As the evening was drawing to a close, the setting sun over the waters on Easy Street provided a gorgeous vision to behold!

It was eight o’clock in the evening when the ferry had arrived back in port. I caught one last glance of the stunning island cityscape as the ship started to depart for the return journey back to Hyannis.

I really enjoyed this getaway to my beloved Nantucket! This jewel of an island offers breath-taking vistas, gorgeous beaches, quaint cobble-stoned streets, the arts, and wonderful vegan dining! I encourage every vegan tourist to visit the island.

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My Vegan Road Trip to The Green Mountains of Vermont

The Green Mountains of Vermont are its state prize possession! Although I had visited Vermont several times in the past, this region was new to me. Thus, my road trip adventure was a must for me this summer!

My itinerary was pre-planned, including much research on vegan dining options. You see, this region of the state does not offer much in the vegan dining scene. However, there are just enough veggie-friendly establishments that will satisfy your hunger pangs! When I arrived in the region, I drove to the city of Bennington. Bakkerij Krijnen (Bakkerij Krijnen) is a vegetarian/vegan-friendly bakery. They occasionally provide vegan treats. The day I arrived, the vegan options available were their freshly baked vegan breads. My selection was the kalamata olive sourdough bread. The soup of the day was a vegan spicy Indian curry. I was given a sample to try. Its flavor was superb! The hearty bread was baked to perfection, with the flavorful olives as adding to each tasty morsel!


After taking a bite out of the bread, I placed the loaf into my tote bag and made my way back on the road to my breakfast destination. The Works Bakery Cafe (Works Bakery Cafe) in Manchester, Vermont includes a vegan cream cheese on its bagel menu. For the lunch time crowd, they offer a veggie wrap with a vegan dressing. I opted for the garlic bagel with the vegan cream cheese! My inexpensive breakfast was really delectable!

The town of Manchester is in the “heart” of the Green Mountain region. The first stop on my agenda was Hildene. This magnificent mansion was the summer home of President Lincoln’s son Robert. The self-guided tour of the spacious home was a superb experience! Ornate period furniture and belongings were proudly showcased through the interior. Some of Abe Lincoln’s personal belongings are displayed in the home. If time allows, visitors may also take the minibus ride to the century old Pullman car train on the property. Robert Todd Lincoln became president of the Pullman Company in the late 1890s.

The vibrant green mountains behind the home make for stunning views!

The palatial home also includes gorgeous gardens on the grounds behind it. Hildene is a must-see on every tourist’s itinerary in Vermont!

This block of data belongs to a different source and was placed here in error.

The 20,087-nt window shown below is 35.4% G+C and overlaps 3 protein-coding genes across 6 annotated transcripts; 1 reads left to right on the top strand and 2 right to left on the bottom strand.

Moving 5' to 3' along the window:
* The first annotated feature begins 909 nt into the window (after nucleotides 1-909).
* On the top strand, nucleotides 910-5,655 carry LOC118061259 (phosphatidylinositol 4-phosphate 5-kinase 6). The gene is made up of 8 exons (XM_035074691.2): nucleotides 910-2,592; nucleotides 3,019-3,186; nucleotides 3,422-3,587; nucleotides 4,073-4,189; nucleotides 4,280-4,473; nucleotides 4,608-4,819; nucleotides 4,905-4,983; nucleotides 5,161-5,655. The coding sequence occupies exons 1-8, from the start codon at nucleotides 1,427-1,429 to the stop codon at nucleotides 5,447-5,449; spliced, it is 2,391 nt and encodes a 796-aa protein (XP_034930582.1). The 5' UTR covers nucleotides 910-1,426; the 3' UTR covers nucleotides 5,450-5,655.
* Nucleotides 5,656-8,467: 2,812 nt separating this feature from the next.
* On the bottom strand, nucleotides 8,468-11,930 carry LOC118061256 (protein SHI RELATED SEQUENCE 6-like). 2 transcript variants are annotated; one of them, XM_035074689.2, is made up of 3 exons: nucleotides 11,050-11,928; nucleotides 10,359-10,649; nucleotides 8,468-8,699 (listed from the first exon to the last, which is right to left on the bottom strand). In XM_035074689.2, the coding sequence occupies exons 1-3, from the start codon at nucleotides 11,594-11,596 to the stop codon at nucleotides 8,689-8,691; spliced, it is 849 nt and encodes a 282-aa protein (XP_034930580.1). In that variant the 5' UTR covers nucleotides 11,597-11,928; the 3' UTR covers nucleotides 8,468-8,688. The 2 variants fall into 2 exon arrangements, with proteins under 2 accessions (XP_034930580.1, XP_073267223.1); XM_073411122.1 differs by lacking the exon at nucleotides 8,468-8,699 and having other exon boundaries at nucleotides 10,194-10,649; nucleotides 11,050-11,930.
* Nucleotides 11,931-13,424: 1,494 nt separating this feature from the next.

After my visit to the glorious Hildene mansion, I headed to the old historic town center of Manchester Village. The Equinox Resort & Spa is a luxurious accommodation that has historical significance. The Marsh Tavern portion of the inn was the spot where Ethan Allen’s brother held meetings to raise funds to equip The Green Mountain Boys during the American Revolution. President Lincoln and his wife visited the property and their granddaughter actually lived in the 1811 House on site around 1905. The beautiful Equinox Mountain provides the backdrop scenery.

Heading further on the outskirts of town, my next stop was the Southern Vermont Arts Center. Within the two buildings, one finds works by local artists. Mountainous Vermont landscapes and babbling brooks painted with Fall and Summer color palates are lovely to behold.

Outside the gallery buildings, one finds many unique and fanciful statues and sculptures on the grounds! Pieces of a game of jax, a silver palm tree, a multi-color horse, and a giant metal person in a dance pose greeted me upon my arrival!


Onward I went to a town further north, nestled with the Green Mountain region! The quaint village of Weston has gained quite a bit of popularity among tourists! The Weston Village Store was first on my agenda. Nostalgic signs, Vermont souvenirs, local pottery and maple syrup products, and toys are found here. I purchased a couple of yummy maple syrup candies. This historic shop has been serving customers since 1891.


Across the street, the Vermont Country Store welcomes visitors to peruse its aisles! The massive shop offers difficult to find products of decades gone by. Behind the old fashioned register counter, candy containers are displayed on shelves.


Even a vegan cookie brand displays on a nearby shelf!

Jars filled with classic candies greet visitors upon entering the store.

Various new and classic food items are showcased throughout the shop, offering free samples to visitors. I tried some old fashioned potato chips, pretzels, and some salsa with multigrain crackers.


Titanic soap, toiletries from the 1970s, and cold and medicinal remedies from the World War II era are just a few of the items I noticed.


The final shop I visited, was the Weston Village Christmas Shop. What a fabulous gem this is! Unique and beautiful Christmas ornaments, holiday figures of Santa Claus and Snowmen, Nativity scenes, and many other Christmas items can be purchased at this enchanting shop! This is a “have got to see” attraction!


My visit to lovely Weston had come to an end. Lunch time arrived and I was indeed hungry! I headed to the town of Londonderry, Vermont for my meal. “Garden Market” (Garden Market) is a wonderful market where one can find shelves lined with vegan snacks, beverages, deli foods, produce, and anything that vegan tastebuds can desire! The shop includes a vegan-friendly deli counter where one can purchase sandwiches and beverages. I selected the bbq tempeh sandwich with avocado, red onion, peppers, and tomatoes in a grilled flatbread. It was delicious! My beverage was a lavender, freshly squeezed lemonade. I enjoyed it, as well!